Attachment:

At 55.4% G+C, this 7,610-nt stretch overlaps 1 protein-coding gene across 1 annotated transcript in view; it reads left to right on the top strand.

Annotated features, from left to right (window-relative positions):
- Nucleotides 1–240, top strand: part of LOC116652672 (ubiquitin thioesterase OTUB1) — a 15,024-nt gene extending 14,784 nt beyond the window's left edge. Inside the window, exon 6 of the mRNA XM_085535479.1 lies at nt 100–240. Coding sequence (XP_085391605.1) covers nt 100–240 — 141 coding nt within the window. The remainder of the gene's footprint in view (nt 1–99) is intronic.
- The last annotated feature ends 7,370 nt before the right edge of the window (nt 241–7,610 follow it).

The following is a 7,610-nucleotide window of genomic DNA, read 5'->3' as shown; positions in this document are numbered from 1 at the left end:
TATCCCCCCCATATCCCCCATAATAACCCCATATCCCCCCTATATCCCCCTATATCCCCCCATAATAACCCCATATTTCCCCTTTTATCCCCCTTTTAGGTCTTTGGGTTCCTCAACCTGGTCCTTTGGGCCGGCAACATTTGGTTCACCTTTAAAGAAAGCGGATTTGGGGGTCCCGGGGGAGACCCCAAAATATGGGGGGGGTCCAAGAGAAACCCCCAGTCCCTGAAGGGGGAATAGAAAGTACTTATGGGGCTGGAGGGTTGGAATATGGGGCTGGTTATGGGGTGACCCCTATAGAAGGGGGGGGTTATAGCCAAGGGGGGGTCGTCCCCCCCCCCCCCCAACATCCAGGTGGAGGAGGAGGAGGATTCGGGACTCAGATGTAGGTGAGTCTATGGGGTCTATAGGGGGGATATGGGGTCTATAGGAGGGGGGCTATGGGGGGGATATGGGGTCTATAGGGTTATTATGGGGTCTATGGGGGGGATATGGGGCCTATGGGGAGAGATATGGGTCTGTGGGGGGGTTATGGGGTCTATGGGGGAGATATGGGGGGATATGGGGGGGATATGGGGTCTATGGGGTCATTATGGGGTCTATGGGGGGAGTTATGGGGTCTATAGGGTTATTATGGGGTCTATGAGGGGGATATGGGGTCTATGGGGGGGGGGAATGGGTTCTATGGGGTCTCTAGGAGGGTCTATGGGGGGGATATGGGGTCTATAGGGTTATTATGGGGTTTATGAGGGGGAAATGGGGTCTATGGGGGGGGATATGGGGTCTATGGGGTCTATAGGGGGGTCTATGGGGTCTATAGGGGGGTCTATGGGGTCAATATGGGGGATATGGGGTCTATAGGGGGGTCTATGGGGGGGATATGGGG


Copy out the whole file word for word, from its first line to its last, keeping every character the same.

At 55.4% G+C, this 7,610-nt stretch overlaps 1 protein-coding gene across 1 annotated transcript in view; it reads left to right on the top strand.

Annotated features, from left to right (window-relative positions):
- Nucleotides 1–240, top strand: part of LOC116652672 (ubiquitin thioesterase OTUB1) — a 15,024-nt gene extending 14,784 nt beyond the window's left edge. Inside the window, exon 6 of the mRNA XM_085535479.1 lies at nt 100–240. Coding sequence (XP_085391605.1) covers nt 100–240 — 141 coding nt within the window. The remainder of the gene's footprint in view (nt 1–99) is intronic.
- The last annotated feature ends 7,370 nt before the right edge of the window (nt 241–7,610 follow it).

The following is a 7,610-nucleotide window of genomic DNA, read 5'->3' as shown; positions in this document are numbered from 1 at the left end:
TATCCCCCCCATATCCCCCATAATAACCCCATATCCCCCCTATATCCCCCTATATCCCCCCATAATAACCCCATATTTCCCCTTTTATCCCCCTTTTAGGTCTTTGGGTTCCTCAACCTGGTCCTTTGGGCCGGCAACATTTGGTTCACCTTTAAAGAAAGCGGATTTGGGGGTCCCGGGGGAGACCCCAAAATATGGGGGGGGTCCAAGAGAAACCCCCAGTCCCTGAAGGGGGAATAGAAAGTACTTATGGGGCTGGAGGGTTGGAATATGGGGCTGGTTATGGGGTGACCCCTATAGAAGGGGGGGGTTATAGCCAAGGGGGGGTCGTCCCCCCCCCCCCCCAACATCCAGGTGGAGGAGGAGGAGGATTCGGGACTCAGATGTAGGTGAGTCTATGGGGTCTATAGGGGGGATATGGGGTCTATAGGAGGGGGGCTATGGGGGGGATATGGGGTCTATAGGGTTATTATGGGGTCTATGGGGGGGATATGGGGCCTATGGGGAGAGATATGGGTCTGTGGGGGGGTTATGGGGTCTATGGGGGAGATATGGGGGGATATGGGGGGGATATGGGGTCTATGGGGTCATTATGGGGTCTATGGGGGGAGTTATGGGGTCTATAGGGTTATTATGGGGTCTATGAGGGGGATATGGGGTCTATGGGGGGGGGGAATGGGTTCTATGGGGTCTCTAGGAGGGTCTATGGGGGGGATATGGGGTCTATAGGGTTATTATGGGGTTTATGAGGGGGAAATGGGGTCTATGGGGGGGGATATGGGGTCTATGGGGTCTATAGGGGGGTCTATGGGGTCTATAGGGGGGTCTATGGGGTCAATATGGGGGATATGGGGTCTATAGGGGGGTCTATGGGGGGGATATGGGG